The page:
# Area of the part of the cylinder $x^2+y^2=2ay$ outside the cone $z^2=x^2+y^2$

Problem: Find the area of the part of the cylinder $$x^2+y^2=2ay$$ that lies outside the cone $$z^2=x^2+y^2$$.

My attempt: So I thought we could do this by projecting the surface onto the $$yz$$-plane and taking the surface integral of the function $$x=g(y,z)=\sqrt{z^2-y^2}$$. I.e letting $$S$$ be the surface and $$E$$ be the projection onto the $$yz$$-plane where we have a $$2$$ before the integral over $$E$$ since we have both $$x<0$$ and $$0\leq x$$: \begin{align*}\iint_{\mathcal{S}}x \ \mathrm{d}S &=2\iint_{E}x\underbrace{\sqrt{1+\left(\frac{\partial x}{\partial y}\right)^2+\left(\frac{\partial x}{\partial z}\right)^2} \ \mathrm{d}z\mathrm{d}y}_{\mathrm{d}S} \\ &=2\iint_{E}x\sqrt{1+\frac{z^2}{x^2}+\frac{y^2}{x^2}} \ \mathrm{d}z\mathrm{d}y\\ &=2\iint_{E}\sqrt{x^2+z^2+y^2}\ \mathrm{d}z\mathrm{d}y\\ &=2\iint_{E}\sqrt{2}z\ \mathrm{d}z\mathrm{d}y \end{align*} Now in the projection it seems to me that we have the following bounds on $$z$$ and $$y$$ since the cylinder has radius $$a$$ and the cone and the surface intersect at $$z=\sqrt{2ay}$$ $$0\leq z \leq \sqrt{2ay} \quad \text{and} \quad 0\leq y \leq 2a$$ so: \begin{align*}2\iint_{E}\sqrt{2}z\ \mathrm{d}z\mathrm{d}y &= \sqrt{2}\int_{0}^{2a}\int_{0}^{\sqrt{2ay}}2z \ \mathrm{d}z\mathrm{d}y \\ &=\sqrt{2}\int_{0}^{2a} 2ay \ \mathrm{d}y\\ &=4\sqrt{2}a^{2}\end{align*} However my book says its $$16a^2$$ so what is my mistake(s)?

PS. I think this is also possible with polar coordinates but I would like to use the surface integral with projection onto the $$yz$$-plane.

PSDS. Picture is not totally acurate as $$a=4$$

Edit:

As Ninad Munshi pointed out I was projecting the wrong surface and I used the wrong formula for the surface area. My thoughts are

Would it be correct to say that $$\iint\mathrm{d}S$$ is the surface area, and would $$\mathrm{d}S$$ be $$\sqrt{1+\left( \frac{a-y}{\sqrt{2ay-y^2}} \right)^2} dzdy$$? If so I still seem to be off by a factor of $$2$$ as \begin{align*}\iint_{\mathcal{S}} \mathrm{d}S &= 2 \iint_{E}\sqrt{1+\left( \frac{a-y}{\sqrt{2ay-y^2}} \right)^2}dzdy \\ &=2\int_{0}^{2a}\int_{0}^{\sqrt{2ay}}\sqrt{1+\left( \frac{a-y}{\sqrt{2ay-y^2}} \right)^2}dzdy=8a^{2}\end{align*}

• You used the wrong surface in the beginning. It wants the area of the cylinder, not the cone, so you have to project the cylinder down. – Ninad Munshi May 12 '20 at 21:33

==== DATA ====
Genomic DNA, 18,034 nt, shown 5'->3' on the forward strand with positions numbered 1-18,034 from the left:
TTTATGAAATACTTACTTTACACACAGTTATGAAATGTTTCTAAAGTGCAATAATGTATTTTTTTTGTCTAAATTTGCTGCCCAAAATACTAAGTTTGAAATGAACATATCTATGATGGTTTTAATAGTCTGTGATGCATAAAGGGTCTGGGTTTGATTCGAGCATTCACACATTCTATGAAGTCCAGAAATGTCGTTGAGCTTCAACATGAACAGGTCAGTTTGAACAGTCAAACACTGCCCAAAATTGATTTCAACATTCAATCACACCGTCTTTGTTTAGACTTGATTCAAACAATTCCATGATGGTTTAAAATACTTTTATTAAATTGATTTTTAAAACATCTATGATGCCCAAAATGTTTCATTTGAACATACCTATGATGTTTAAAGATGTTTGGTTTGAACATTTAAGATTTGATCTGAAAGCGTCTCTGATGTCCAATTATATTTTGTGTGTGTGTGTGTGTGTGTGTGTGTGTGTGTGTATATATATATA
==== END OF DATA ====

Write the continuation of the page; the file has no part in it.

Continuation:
• Also, $\iint x\:dS$ does not give you surface area. – Ninad Munshi May 12 '20 at 21:35
• @NinadMunshi I solved it, Thank you for your help! – André Armatowski May 13 '20 at 2:42

The correct way to solve this question is to start with the cylinder $$x^2+y^2=2ay$$ that we wish to project onto the $$yz$$ plane. This is done by first calculating $$\mathrm{d}S$$ in $$\iint_{\mathcal{S}}dS$$ which gives the surface area
We have that $$dS = \sqrt{1+\left(\frac{\partial x}{\partial y}\right)^{2}+\left(\frac{\partial x}{\partial z}\right)^{2}} \ \mathrm{d}z\mathrm{d}y=\sqrt{1+\frac{(a-y)^{2}}{2ay-y^2}}\ \mathrm{d}z\mathrm{d}y$$
Now the problem I had is that when I projected the cylinder: I only considered the symmetric areas of $$x<0$$ and $$0\leq x$$ while we infact have two more symmetries: namely $$z<0$$ and $$0\leq z$$.
In summary: We have four areas that are equal (and not two) so letting $$E$$ represent the area of the projection of the cylinder onto the $$yz$$-plane in the first octant we get: $$\iint_{\mathcal{S}}\mathrm{d}S=4\iint_{E}\sqrt{1+\frac{(a-y)^{2}}{2ay-y^2}}\ \mathrm{d}z\mathrm{d}y$$ The particular limits of $$z$$ and $$y$$ are still correct that is $$0\leq z \leq \sqrt{2ay} \quad \text{and} \quad 0\leq y \leq 2a$$ So: \begin{align*}4\iint_{E}\sqrt{1+\frac{(a-y)^{2}}{2ay-y^2}}\ \mathrm{d}z\mathrm{d}y & = 4\int_{0}^{2a}\int_{0}^{\sqrt{2ay}}\sqrt{1+\frac{(a-y)^{2}}{2ay-y^2}}\ \mathrm{d}z\mathrm{d}y \\ &= 4 \int_{0}^{2a}\sqrt{2ay}\sqrt{1+\frac{(a-y)^{2}}{2ay-y^2}}\ \mathrm{d}y\\ &= 4(4a^2)=16a^2\end{align*} Which is the correct answer